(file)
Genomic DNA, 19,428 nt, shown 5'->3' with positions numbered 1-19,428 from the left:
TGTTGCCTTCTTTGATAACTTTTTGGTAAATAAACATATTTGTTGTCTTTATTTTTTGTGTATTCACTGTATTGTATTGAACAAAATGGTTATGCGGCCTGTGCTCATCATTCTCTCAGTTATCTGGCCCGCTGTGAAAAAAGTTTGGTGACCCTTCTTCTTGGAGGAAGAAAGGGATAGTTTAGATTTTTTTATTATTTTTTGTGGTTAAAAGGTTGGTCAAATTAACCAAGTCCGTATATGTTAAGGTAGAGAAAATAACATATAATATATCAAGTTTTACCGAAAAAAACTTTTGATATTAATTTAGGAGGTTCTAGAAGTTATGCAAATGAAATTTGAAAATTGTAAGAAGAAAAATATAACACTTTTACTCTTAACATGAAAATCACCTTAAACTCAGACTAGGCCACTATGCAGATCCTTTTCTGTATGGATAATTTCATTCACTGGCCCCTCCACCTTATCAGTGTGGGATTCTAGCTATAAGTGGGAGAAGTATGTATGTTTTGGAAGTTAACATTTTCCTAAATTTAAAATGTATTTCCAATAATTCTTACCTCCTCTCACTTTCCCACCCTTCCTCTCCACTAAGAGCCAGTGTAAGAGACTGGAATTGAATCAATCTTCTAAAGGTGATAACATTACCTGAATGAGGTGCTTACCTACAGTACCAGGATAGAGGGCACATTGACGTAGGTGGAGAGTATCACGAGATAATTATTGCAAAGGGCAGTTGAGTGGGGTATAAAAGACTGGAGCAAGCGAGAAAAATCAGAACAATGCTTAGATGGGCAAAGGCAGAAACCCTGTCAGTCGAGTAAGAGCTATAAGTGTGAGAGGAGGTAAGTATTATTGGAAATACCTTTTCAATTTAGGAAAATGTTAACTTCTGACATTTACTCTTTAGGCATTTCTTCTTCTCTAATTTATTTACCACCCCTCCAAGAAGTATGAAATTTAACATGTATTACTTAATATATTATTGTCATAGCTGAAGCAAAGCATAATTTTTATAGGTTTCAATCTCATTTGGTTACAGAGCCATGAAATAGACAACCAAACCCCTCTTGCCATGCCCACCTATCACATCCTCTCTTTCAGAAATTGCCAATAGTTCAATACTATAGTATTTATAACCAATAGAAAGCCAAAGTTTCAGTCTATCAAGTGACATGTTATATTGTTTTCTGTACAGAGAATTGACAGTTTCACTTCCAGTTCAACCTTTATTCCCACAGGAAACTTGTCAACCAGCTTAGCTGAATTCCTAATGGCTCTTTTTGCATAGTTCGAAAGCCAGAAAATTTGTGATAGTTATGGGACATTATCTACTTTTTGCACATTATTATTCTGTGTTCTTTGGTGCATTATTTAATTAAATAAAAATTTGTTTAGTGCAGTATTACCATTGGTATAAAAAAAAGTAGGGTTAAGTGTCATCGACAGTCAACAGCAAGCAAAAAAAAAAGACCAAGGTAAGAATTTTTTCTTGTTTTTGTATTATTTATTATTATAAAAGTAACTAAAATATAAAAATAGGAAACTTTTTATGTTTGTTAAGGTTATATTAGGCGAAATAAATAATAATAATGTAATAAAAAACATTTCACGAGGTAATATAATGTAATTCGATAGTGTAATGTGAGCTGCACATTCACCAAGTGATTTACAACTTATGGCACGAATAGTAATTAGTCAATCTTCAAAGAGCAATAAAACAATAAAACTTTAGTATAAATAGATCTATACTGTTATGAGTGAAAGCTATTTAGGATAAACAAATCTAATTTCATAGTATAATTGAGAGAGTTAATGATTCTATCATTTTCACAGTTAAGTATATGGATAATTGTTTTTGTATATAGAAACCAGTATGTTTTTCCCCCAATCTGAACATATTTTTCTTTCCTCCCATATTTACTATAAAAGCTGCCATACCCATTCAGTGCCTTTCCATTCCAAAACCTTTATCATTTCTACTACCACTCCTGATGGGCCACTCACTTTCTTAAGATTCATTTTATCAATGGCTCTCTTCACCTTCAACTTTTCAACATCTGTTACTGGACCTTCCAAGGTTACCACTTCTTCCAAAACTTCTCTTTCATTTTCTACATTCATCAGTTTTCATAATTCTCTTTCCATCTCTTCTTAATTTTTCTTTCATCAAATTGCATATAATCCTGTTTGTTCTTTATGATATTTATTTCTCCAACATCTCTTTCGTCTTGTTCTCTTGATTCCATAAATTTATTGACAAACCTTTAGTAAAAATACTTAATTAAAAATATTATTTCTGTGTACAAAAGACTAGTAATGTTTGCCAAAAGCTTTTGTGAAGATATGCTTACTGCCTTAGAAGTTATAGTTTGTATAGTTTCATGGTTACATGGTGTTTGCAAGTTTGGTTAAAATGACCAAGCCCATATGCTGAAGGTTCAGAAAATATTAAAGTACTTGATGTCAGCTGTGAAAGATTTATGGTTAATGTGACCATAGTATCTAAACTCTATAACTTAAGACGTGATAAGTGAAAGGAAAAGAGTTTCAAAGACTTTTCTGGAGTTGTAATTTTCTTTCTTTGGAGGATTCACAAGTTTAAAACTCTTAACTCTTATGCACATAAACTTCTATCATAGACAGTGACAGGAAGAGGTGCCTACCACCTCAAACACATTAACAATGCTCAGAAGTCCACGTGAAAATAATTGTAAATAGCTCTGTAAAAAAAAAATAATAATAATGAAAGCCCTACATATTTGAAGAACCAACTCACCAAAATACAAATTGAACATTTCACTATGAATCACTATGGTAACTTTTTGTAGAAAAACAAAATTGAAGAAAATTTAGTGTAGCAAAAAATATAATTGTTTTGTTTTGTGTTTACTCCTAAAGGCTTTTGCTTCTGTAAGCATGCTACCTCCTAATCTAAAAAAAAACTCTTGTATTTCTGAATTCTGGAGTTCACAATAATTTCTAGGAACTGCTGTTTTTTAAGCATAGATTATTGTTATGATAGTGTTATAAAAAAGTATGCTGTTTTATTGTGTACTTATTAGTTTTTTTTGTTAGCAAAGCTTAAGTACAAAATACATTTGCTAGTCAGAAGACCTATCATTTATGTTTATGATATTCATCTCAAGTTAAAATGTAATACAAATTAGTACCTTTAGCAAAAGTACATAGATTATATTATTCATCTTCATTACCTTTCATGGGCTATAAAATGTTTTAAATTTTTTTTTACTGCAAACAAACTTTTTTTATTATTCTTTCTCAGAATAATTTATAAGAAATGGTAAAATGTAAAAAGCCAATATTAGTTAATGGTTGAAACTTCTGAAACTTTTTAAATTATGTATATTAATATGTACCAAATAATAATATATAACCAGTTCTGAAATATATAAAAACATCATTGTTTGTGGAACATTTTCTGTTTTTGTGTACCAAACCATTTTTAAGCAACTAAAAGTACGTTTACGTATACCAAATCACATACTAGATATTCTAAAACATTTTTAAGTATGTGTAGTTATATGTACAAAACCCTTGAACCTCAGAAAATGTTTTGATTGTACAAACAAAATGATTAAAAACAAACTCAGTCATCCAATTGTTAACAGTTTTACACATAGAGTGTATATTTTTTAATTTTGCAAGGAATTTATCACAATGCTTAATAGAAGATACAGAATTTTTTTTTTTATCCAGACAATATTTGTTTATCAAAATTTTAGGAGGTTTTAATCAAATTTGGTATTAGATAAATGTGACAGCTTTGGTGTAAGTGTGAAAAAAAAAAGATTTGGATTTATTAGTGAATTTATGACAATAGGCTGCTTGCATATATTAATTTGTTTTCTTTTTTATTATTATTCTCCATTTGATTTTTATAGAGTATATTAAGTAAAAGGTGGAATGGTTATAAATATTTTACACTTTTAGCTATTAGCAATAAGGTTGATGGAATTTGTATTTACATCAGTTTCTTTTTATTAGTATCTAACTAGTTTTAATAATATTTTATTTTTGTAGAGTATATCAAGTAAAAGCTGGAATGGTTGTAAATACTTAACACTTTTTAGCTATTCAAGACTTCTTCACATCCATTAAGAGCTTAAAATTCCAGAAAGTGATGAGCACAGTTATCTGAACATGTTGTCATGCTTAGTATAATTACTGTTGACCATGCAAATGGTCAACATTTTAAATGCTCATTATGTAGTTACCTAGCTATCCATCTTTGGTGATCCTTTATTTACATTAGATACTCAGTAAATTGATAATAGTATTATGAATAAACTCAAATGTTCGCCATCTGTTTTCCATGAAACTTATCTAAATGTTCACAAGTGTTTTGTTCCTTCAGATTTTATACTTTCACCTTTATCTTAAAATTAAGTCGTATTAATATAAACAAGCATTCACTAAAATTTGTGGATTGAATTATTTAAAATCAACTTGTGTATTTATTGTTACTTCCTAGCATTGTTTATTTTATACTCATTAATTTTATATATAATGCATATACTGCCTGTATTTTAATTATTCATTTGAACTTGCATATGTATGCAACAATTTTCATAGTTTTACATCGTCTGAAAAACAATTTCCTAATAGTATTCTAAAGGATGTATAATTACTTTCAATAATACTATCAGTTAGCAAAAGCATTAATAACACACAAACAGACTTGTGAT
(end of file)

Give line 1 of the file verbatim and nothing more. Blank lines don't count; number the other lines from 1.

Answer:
Genomic DNA, 19,428 nt, shown 5'->3' with positions numbered 1-19,428 from the left: